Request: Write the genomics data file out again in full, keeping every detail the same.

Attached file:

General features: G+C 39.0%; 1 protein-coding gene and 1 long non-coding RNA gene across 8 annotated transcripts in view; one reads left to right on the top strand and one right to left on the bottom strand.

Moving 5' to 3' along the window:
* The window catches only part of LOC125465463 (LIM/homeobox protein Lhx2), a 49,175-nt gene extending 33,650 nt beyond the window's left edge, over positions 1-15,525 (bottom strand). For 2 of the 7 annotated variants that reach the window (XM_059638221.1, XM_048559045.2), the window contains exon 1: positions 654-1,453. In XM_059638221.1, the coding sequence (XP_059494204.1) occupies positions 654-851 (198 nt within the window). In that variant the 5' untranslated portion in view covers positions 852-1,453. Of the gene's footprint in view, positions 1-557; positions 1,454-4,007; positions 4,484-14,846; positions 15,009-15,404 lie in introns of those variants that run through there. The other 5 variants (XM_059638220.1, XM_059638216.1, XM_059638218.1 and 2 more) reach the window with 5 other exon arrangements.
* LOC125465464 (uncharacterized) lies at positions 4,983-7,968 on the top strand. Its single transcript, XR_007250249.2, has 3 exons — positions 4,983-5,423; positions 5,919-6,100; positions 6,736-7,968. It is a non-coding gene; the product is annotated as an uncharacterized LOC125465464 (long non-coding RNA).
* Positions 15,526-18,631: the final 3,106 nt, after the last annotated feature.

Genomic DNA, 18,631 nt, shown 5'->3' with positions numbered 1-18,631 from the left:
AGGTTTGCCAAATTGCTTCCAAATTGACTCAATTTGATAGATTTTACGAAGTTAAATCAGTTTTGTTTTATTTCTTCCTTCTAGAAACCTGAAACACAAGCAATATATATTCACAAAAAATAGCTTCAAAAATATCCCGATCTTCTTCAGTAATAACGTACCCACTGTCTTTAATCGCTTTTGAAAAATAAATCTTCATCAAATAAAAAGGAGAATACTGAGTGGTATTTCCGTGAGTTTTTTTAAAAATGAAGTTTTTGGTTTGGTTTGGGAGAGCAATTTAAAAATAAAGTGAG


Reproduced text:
General features: G+C 39.0%; 1 protein-coding gene and 1 long non-coding RNA gene across 8 annotated transcripts in view; one reads left to right on the top strand and one right to left on the bottom strand.

Moving 5' to 3' along the window:
* The window catches only part of LOC125465463 (LIM/homeobox protein Lhx2), a 49,175-nt gene extending 33,650 nt beyond the window's left edge, over positions 1-15,525 (bottom strand). For 2 of the 7 annotated variants that reach the window (XM_059638221.1, XM_048559045.2), the window contains exon 1: positions 654-1,453. In XM_059638221.1, the coding sequence (XP_059494204.1) occupies positions 654-851 (198 nt within the window). In that variant the 5' untranslated portion in view covers positions 852-1,453. Of the gene's footprint in view, positions 1-557; positions 1,454-4,007; positions 4,484-14,846; positions 15,009-15,404 lie in introns of those variants that run through there. The other 5 variants (XM_059638220.1, XM_059638216.1, XM_059638218.1 and 2 more) reach the window with 5 other exon arrangements.
* LOC125465464 (uncharacterized) lies at positions 4,983-7,968 on the top strand. Its single transcript, XR_007250249.2, has 3 exons — positions 4,983-5,423; positions 5,919-6,100; positions 6,736-7,968. It is a non-coding gene; the product is annotated as an uncharacterized LOC125465464 (long non-coding RNA).
* Positions 15,526-18,631: the final 3,106 nt, after the last annotated feature.

Genomic DNA, 18,631 nt, shown 5'->3' with positions numbered 1-18,631 from the left:
AGGTTTGCCAAATTGCTTCCAAATTGACTCAATTTGATAGATTTTACGAAGTTAAATCAGTTTTGTTTTATTTCTTCCTTCTAGAAACCTGAAACACAAGCAATATATATTCACAAAAAATAGCTTCAAAAATATCCCGATCTTCTTCAGTAATAACGTACCCACTGTCTTTAATCGCTTTTGAAAAATAAATCTTCATCAAATAAAAAGGAGAATACTGAGTGGTATTTCCGTGAGTTTTTTTAAAAATGAAGTTTTTGGTTTGGTTTGGGAGAGCAATTTAAAAATAAAGTGAG